Two New Faces Guaranteed On Worcester Commission

SNOW HILL — At least two seats will be open to newcomers for the 2014 Worcester County Commission election, and the incumbent commissioners planning to seek re-election expect a high number of challengers to step up to the plate.
So far Commissioners Merrill Lockfaw, Jim Bunting and Commission President Bud Church have officially filed for re-election. This week, Commissioner Virgil Shockley confirmed that he will also be running again but hasn’t turned in all of the paperwork yet. Commissioners Judy Boggs and Louise Gulyas have both announced that they won’t be seeking new terms, leaving Commissioner Jim Purnell the only unknown factor.
“I haven’t made up my mind,” said Purnell on Monday.
Saying that he’ll know “in due time,” Purnell indicated that he’ll make a decision before the end of 2013.
For the commissioners that will be seeking re-election, they expect competition for their next terms.
While no one has officially filed to oppose him yet, Church said that he’s “been hearing rumors” that at least one opponent will come forward to contend for District 3.
Shockley is also expecting at least one challenger to his incumbency.
“I’ve never had a free ride. It’d be nice to have a free ride but I’ve never had one so I don’t really expect it,” he said.
Lockfaw also remains uncontested in District 1 as of this week, though Bunting will be opposed by Linda Busick, a former commissioner, in District 6. Lockfaw and Bunting both signaled earlier this fall that they would be running again, with Bunting putting in the paperwork in early December and Lockfaw all the way back in October.
The departure of Boggs and Gulyas and the uncertainty of Purnell should make for an energetic campaign season on the County Commissioner front.
“I’m going to anticipate that it’s going to be a very active year politically,” Church predicted.
Already three residents, Chip Bertino (R), Ray Unger (R) and Tom Wilson (D), have filed for Boggs’ open District 5 seat. The district includes much of Ocean Pines and is home to many retirees who led active professional lives and are community minded.
District 7, Gulyas’ current territory, includes all of Ocean City. It remains wide open at this point with no official candidates, but Church has heard of as many as seven or eight potential contenders stirring, though he only expects two or three candidates to actually file. Ocean City Councilman Joe Mitrecic has openly said he is considering a run at the seat and that was confirmed this fall when his Ocean City Council Facebook election page was changed to represent a run at the County Commission. That page’s name change was later retracted with Mitrecic saying he knew nothing about how the page’s name was altered.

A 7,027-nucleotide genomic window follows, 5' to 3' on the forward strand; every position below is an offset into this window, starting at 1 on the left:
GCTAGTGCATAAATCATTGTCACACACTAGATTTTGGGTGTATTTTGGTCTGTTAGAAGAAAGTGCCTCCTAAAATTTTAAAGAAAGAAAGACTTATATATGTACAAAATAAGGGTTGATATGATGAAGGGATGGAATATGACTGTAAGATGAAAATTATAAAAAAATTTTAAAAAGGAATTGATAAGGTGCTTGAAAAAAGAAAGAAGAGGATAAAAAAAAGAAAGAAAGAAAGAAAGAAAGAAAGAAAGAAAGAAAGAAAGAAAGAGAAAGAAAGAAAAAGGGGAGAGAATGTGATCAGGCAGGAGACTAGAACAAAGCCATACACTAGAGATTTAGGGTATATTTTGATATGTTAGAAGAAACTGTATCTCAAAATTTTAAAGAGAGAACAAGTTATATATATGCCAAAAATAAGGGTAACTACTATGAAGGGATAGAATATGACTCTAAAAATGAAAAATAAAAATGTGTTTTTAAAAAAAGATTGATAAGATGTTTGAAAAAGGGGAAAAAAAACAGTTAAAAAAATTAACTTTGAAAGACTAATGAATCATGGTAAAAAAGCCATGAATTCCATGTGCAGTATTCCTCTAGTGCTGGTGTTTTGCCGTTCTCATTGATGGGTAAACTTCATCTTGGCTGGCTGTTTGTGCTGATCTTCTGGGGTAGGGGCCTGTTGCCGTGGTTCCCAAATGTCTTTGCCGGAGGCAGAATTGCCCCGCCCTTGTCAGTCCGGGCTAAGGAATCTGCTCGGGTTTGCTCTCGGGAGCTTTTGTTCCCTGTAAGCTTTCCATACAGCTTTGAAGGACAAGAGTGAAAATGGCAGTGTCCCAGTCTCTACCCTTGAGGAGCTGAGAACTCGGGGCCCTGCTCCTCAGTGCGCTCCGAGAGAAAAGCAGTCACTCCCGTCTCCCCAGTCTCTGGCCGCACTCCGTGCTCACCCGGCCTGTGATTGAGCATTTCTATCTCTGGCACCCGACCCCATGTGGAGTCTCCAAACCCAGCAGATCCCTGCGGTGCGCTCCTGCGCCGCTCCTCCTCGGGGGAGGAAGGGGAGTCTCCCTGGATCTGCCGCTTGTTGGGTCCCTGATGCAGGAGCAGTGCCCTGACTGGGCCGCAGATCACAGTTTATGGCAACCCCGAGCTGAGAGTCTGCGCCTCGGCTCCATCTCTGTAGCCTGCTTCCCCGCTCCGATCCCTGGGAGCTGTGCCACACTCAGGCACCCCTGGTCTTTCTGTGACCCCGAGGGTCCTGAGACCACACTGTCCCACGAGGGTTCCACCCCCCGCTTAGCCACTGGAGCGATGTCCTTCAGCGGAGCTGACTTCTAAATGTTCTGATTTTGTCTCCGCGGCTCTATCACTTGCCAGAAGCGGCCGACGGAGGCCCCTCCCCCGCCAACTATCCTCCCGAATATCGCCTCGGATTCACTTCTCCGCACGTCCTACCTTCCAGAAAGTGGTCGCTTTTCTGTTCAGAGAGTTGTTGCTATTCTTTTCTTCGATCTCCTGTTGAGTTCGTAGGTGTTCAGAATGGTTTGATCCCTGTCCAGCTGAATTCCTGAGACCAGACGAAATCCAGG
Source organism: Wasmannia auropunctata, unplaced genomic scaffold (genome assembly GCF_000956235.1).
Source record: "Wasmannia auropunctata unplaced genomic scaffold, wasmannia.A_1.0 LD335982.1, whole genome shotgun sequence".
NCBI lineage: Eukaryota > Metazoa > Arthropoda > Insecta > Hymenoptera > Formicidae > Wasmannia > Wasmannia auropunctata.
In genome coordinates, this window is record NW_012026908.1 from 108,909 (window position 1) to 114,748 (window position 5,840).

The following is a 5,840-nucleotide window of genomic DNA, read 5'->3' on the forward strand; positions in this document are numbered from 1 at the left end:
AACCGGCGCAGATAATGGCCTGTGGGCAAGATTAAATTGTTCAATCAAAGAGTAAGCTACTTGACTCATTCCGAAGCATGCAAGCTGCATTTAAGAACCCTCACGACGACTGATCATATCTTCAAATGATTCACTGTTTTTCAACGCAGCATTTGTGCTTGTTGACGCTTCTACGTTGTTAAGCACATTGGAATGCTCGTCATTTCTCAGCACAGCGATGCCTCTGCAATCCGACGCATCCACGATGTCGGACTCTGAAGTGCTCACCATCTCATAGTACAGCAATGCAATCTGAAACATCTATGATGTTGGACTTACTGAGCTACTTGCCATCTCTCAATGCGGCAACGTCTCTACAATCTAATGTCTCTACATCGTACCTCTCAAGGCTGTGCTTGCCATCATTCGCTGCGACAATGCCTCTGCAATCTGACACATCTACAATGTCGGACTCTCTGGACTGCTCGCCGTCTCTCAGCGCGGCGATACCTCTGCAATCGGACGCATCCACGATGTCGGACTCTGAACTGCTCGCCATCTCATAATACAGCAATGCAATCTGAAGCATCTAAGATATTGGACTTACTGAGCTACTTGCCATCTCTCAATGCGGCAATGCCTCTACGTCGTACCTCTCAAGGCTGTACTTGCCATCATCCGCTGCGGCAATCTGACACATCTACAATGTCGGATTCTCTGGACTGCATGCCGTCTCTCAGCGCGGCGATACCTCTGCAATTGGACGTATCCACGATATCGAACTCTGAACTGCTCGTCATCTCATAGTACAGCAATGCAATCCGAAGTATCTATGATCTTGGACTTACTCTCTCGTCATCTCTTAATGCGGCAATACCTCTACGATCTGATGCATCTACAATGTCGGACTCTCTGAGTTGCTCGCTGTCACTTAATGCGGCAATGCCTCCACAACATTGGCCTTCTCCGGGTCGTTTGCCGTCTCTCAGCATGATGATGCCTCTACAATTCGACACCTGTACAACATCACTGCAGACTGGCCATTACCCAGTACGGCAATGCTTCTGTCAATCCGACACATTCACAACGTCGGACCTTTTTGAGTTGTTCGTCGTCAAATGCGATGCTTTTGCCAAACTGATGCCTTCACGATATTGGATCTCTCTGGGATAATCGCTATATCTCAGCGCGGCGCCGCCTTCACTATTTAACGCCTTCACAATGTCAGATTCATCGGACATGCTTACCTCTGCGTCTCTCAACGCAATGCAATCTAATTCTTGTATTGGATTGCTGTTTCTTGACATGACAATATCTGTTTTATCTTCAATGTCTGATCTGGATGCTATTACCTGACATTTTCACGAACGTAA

Purnell’s District 2 could be more static, with Church predicting no more than one or two candidates and that’s assuming that Purnell doesn’t re-file. Purnell has been in office since 1995 and has never lost his seat amid limited competition.
With all of the coming changes, Church, elected in 2002, and Shockley, elected in 1998, agreed that the commission needs stability going forward and defended their records.
“My priorities are pretty much what they’ve always been. I’m very concerned about the education of our children, emergency services and the environmental issues and the impact it has on the county,” Church said. “Those have been my three main concerns since the first day that I ran and they’re still pretty much the major concerns for me now.”
Shockley pointed to his very vocal involvement with bringing a stop light to the troubled intersection of Route 12 and US 113 as well as his consistent support of achieving a new Snow Hill High School. All-in-all, the current commission has done pretty well, he added.
“For the county, for the most part, from the people I’ve talked to, they aren’t discontented with what the county has done,” said Shockley. “You’ll get a particular issue with people on both sides.”
No matter the ratio of new faces to old, once the dust settles after next year’s election Shockley said that the commission’s primary responsibility will be to convince residents that there is a difference between local government and the often hectic complications of state and federal leadership.
“The average person is just so fed up with everything coming out of Annapolis, everything coming out of Washington, that the last ray of hope for what they consider common sense is at the local level,” he said. “I think that’s us and I think that’s what I try to represent: a little bit of common sense.”
The primary for the 2014 election will be in June with the general election following in November.